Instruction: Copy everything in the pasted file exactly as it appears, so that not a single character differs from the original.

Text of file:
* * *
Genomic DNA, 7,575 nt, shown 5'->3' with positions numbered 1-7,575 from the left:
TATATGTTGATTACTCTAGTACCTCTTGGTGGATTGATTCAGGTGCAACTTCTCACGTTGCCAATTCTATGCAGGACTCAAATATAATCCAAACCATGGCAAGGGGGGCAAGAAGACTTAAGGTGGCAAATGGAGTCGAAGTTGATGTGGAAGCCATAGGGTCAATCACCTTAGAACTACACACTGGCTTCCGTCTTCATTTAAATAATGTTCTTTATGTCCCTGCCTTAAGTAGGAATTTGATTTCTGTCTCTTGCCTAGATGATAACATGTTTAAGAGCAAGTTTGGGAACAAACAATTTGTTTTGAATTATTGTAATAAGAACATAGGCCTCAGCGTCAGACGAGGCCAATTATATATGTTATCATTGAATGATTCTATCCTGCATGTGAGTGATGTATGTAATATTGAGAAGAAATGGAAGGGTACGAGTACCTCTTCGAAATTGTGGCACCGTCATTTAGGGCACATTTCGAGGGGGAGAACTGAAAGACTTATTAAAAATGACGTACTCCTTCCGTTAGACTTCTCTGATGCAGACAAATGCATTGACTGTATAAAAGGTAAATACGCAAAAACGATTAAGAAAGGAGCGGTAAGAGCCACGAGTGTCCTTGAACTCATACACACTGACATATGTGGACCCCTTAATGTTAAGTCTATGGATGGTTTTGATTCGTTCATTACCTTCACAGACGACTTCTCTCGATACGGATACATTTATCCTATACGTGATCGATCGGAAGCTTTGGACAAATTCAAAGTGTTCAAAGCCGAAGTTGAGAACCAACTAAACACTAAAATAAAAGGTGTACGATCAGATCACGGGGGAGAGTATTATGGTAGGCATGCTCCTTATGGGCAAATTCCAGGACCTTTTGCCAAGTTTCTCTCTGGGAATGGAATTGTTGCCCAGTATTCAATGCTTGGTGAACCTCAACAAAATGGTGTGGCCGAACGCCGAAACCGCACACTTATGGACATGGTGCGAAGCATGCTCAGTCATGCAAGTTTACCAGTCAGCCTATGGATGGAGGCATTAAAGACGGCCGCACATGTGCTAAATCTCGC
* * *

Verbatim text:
Genomic DNA, 7,575 nt, shown 5'->3' with positions numbered 1-7,575 from the left:
TATATGTTGATTACTCTAGTACCTCTTGGTGGATTGATTCAGGTGCAACTTCTCACGTTGCCAATTCTATGCAGGACTCAAATATAATCCAAACCATGGCAAGGGGGGCAAGAAGACTTAAGGTGGCAAATGGAGTCGAAGTTGATGTGGAAGCCATAGGGTCAATCACCTTAGAACTACACACTGGCTTCCGTCTTCATTTAAATAATGTTCTTTATGTCCCTGCCTTAAGTAGGAATTTGATTTCTGTCTCTTGCCTAGATGATAACATGTTTAAGAGCAAGTTTGGGAACAAACAATTTGTTTTGAATTATTGTAATAAGAACATAGGCCTCAGCGTCAGACGAGGCCAATTATATATGTTATCATTGAATGATTCTATCCTGCATGTGAGTGATGTATGTAATATTGAGAAGAAATGGAAGGGTACGAGTACCTCTTCGAAATTGTGGCACCGTCATTTAGGGCACATTTCGAGGGGGAGAACTGAAAGACTTATTAAAAATGACGTACTCCTTCCGTTAGACTTCTCTGATGCAGACAAATGCATTGACTGTATAAAAGGTAAATACGCAAAAACGATTAAGAAAGGAGCGGTAAGAGCCACGAGTGTCCTTGAACTCATACACACTGACATATGTGGACCCCTTAATGTTAAGTCTATGGATGGTTTTGATTCGTTCATTACCTTCACAGACGACTTCTCTCGATACGGATACATTTATCCTATACGTGATCGATCGGAAGCTTTGGACAAATTCAAAGTGTTCAAAGCCGAAGTTGAGAACCAACTAAACACTAAAATAAAAGGTGTACGATCAGATCACGGGGGAGAGTATTATGGTAGGCATGCTCCTTATGGGCAAATTCCAGGACCTTTTGCCAAGTTTCTCTCTGGGAATGGAATTGTTGCCCAGTATTCAATGCTTGGTGAACCTCAACAAAATGGTGTGGCCGAACGCCGAAACCGCACACTTATGGACATGGTGCGAAGCATGCTCAGTCATGCAAGTTTACCAGTCAGCCTATGGATGGAGGCATTAAAGACGGCCGCACATGTGCTAAATCTCGC